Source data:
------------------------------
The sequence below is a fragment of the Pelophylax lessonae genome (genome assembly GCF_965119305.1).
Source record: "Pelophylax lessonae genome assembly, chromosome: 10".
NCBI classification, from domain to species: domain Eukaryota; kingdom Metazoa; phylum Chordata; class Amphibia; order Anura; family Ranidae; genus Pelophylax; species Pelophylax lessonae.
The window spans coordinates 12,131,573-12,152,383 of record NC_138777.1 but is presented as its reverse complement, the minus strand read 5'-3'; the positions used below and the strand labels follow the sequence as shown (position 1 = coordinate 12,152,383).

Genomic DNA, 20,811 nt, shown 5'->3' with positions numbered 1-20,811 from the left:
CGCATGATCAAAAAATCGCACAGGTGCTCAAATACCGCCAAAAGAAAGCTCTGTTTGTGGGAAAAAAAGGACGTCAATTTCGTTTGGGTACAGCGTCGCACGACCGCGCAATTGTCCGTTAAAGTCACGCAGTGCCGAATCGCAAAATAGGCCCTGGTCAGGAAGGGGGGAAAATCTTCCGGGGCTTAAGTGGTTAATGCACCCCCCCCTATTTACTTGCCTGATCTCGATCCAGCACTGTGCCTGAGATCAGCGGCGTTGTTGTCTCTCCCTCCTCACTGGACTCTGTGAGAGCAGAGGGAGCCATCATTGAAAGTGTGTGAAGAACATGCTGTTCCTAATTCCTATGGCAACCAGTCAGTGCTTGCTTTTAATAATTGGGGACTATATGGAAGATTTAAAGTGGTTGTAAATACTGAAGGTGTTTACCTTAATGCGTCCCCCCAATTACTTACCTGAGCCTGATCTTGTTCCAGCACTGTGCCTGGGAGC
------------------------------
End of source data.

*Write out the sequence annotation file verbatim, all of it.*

The sequence below is a fragment of the Pelophylax lessonae genome (genome assembly GCF_965119305.1).
Source record: "Pelophylax lessonae genome assembly, chromosome: 10".
NCBI classification, from domain to species: domain Eukaryota; kingdom Metazoa; phylum Chordata; class Amphibia; order Anura; family Ranidae; genus Pelophylax; species Pelophylax lessonae.
The window spans coordinates 12,131,573-12,152,383 of record NC_138777.1 but is presented as its reverse complement, the minus strand read 5'-3'; the positions used below and the strand labels follow the sequence as shown (position 1 = coordinate 12,152,383).

Genomic DNA, 20,811 nt, shown 5'->3' with positions numbered 1-20,811 from the left:
CGCATGATCAAAAAATCGCACAGGTGCTCAAATACCGCCAAAAGAAAGCTCTGTTTGTGGGAAAAAAAGGACGTCAATTTCGTTTGGGTACAGCGTCGCACGACCGCGCAATTGTCCGTTAAAGTCACGCAGTGCCGAATCGCAAAATAGGCCCTGGTCAGGAAGGGGGGAAAATCTTCCGGGGCTTAAGTGGTTAATGCACCCCCCCCTATTTACTTGCCTGATCTCGATCCAGCACTGTGCCTGAGATCAGCGGCGTTGTTGTCTCTCCCTCCTCACTGGACTCTGTGAGAGCAGAGGGAGCCATCATTGAAAGTGTGTGAAGAACATGCTGTTCCTAATTCCTATGGCAACCAGTCAGTGCTTGCTTTTAATAATTGGGGACTATATGGAAGATTTAAAGTGGTTGTAAATACTGAAGGTGTTTACCTTAATGCGTCCCCCCAATTACTTACCTGAGCCTGATCTTGTTCCAGCACTGTGCCTGGGAGC